We pride ourselves on having the friendliest
and most welcoming forums for moms and moms to be! Please take a moment
for free so you can be a part of our growing community of mothers.
If you have any problems registering please drop an email to email@example.com.
Our community is moderated by our moderation team so you won't see spam or offensive messages posted on our forums. Each of our message boards is hosted by JustMommies hosts, whose names are listed at the top each board. We hope you find our message boards friendly, helpful, and fun to be on!
Here's an acrylic frame on a paper - with and without my shadowing (the question was originally asked with alpha but I couldn't find any of mine for some reason...) and I'll be showing you how to create a similar shadow style in PSE without using premade styles.
It takes a little work, but once you get down how to do it these are steps you can just zoom through (unless you're uber picky like moi), and it's worth the steps since a regular shadow on acrylic in PSE tends to look like this:
OK, once you have your element in place and ready for shadowing I want you to select the layer of the acrylic element. Next go and select your MAGIC WAND tool and select the outside of your element and any inside open areas there might be. (Like how my frame is open in the middle - I selected that) Once those are selected go to SELECT>INVERSE (the shortcut is CTRL+Shift+I). Those little marching ants/dots/slashes should now only be around your element.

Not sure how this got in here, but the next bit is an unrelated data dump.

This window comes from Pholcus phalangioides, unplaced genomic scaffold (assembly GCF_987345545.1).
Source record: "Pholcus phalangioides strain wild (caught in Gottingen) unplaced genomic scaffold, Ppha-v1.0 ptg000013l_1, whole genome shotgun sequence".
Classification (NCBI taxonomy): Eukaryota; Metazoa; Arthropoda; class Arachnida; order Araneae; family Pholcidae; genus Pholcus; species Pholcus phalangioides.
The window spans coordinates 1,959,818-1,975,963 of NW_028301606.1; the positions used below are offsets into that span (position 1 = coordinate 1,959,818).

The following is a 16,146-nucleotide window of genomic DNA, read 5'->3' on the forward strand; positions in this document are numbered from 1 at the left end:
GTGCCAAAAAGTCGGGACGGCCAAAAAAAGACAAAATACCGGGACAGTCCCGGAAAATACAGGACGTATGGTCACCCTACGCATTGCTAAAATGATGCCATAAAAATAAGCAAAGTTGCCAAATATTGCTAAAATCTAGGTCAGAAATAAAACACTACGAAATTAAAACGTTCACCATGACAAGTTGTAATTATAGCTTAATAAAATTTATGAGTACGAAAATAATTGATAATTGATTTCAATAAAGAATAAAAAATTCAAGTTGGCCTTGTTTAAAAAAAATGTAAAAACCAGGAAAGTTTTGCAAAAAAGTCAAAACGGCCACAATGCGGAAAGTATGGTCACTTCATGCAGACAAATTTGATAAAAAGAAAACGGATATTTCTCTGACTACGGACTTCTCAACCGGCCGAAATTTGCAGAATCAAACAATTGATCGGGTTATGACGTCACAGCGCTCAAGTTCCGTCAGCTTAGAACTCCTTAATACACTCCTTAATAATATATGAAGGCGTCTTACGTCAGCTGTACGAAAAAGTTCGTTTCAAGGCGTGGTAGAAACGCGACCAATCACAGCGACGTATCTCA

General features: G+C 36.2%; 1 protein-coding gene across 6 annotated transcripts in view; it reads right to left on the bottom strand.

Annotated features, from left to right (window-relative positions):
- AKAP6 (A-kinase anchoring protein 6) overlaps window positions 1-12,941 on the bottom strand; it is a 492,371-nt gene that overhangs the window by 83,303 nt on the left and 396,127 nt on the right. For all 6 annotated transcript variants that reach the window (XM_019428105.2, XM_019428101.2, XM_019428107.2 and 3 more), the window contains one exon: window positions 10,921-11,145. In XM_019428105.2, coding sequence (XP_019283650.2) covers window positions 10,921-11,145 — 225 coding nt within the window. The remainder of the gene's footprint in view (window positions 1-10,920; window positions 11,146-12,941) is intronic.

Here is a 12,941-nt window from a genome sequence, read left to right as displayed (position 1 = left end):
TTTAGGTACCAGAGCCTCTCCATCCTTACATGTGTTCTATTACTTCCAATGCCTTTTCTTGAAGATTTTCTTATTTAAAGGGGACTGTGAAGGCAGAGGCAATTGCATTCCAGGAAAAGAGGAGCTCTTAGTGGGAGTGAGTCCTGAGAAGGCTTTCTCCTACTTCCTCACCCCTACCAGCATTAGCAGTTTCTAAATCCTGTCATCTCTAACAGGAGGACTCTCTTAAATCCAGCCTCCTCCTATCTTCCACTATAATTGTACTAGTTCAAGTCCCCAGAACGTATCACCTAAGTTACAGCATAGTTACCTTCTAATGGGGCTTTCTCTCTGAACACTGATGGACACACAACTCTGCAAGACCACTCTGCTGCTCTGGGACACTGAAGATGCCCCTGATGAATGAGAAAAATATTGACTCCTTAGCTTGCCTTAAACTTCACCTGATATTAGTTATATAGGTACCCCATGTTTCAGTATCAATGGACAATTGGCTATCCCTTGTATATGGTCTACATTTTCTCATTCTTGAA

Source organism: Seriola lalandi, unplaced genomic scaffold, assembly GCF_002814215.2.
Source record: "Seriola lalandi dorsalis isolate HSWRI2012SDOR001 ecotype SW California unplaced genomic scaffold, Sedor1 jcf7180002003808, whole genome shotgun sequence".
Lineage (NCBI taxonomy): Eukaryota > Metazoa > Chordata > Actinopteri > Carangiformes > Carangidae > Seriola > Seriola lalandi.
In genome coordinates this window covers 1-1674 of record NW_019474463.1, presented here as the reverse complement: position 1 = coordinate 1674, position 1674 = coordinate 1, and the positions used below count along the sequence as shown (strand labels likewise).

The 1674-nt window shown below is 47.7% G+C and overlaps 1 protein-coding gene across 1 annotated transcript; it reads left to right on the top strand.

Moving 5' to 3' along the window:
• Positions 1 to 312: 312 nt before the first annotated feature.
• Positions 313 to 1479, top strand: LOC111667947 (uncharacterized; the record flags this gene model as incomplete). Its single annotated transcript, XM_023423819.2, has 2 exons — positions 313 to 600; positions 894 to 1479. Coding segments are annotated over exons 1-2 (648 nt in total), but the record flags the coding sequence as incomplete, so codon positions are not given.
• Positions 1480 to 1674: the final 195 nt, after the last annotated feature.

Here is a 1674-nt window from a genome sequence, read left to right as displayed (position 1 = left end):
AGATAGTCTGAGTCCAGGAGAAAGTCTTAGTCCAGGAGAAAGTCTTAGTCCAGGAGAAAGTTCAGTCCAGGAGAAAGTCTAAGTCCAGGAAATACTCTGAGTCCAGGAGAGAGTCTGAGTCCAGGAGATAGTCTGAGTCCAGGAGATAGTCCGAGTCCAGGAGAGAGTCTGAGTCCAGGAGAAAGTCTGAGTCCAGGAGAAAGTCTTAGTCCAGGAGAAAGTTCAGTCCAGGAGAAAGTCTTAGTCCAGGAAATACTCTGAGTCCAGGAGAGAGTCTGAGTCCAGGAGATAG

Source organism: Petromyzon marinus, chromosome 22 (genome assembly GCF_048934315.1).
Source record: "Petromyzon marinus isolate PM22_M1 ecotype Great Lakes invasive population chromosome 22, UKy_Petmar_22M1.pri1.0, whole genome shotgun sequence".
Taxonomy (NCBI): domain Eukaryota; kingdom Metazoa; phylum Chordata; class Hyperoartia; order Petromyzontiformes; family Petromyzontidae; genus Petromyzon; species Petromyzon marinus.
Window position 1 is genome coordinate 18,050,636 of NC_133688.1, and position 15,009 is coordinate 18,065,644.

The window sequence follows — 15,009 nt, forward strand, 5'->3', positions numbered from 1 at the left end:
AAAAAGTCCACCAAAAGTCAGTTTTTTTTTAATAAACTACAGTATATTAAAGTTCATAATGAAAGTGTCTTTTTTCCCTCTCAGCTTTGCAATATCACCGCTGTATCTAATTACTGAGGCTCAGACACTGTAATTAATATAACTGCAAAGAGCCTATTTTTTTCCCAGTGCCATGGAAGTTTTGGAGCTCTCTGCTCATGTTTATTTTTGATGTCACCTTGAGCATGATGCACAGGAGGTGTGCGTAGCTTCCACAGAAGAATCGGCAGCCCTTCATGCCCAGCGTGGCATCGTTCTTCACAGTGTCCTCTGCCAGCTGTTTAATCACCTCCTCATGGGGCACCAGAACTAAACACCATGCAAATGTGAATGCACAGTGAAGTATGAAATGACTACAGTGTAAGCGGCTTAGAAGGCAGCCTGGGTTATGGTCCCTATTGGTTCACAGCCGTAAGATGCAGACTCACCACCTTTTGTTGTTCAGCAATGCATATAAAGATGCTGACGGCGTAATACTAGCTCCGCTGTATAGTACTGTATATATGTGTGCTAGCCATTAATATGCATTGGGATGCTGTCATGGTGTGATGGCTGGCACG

With the slashes still going around your element create a new layer and then move it under your element. (Keep those slashes going until I tell you to kill them lol) Go over and set your primary color to whatever color you use on shadows. Select your PAINT BUCKET, and making sure the blank layer is selected, click in the slash area to fill it.
(You can get rid of the marching ants for now)
Duplicate that layer your just made and label them as SHADOW 1 and SHADOW 2. Hide Shadow 1 and select Shadow 2. Take Shadow 2 and nudge and rotate it around until you get it the distance and angle you want it from the element. Once you are happy with that set the opacity of the layer to what you normally set as your shadow opacity, and then turn your blending mode on the layer to either: MULTIPLY, LINEAR BURN, or HARD LIGHT - whichever you chose is entirely up to you and your taste.
Remember how we got the marching ants just around the element before? Well, select your element layer and do that again. Once you have the ants just around the element, select your SHADOW 2 layer and then got to EDIT>CUT.
Next, making sure that SHADOW 2 is still selected, go to FILTER>BLUR>GAUSSIAN BLUR. This will give your shadow that sort of soft semi-blurry look. The amount you set the radius too is completely up to you, but I usually set it somewhere between 5 and 10. For this I used 7.
Last step - I promise.
Go back and unhide and select SHADOW 1. This shadow layer is going to add a little more definition to your element by giving a very light shadow cast under the element. You'll want to use the same blending mode you used on the Shadow 2 layer, but you're going to want to set you layer opacity really low; again somewhere between 5 and 10% depending on what is under your element. Mine is set to 8.
Not only is that it, but those are also the exact same steps I use for shadowing acrylics in CS also.
mom of: Zach (9), Ryan (8), Bella (5), Mason (2), and pollywog #5 due 12/04/14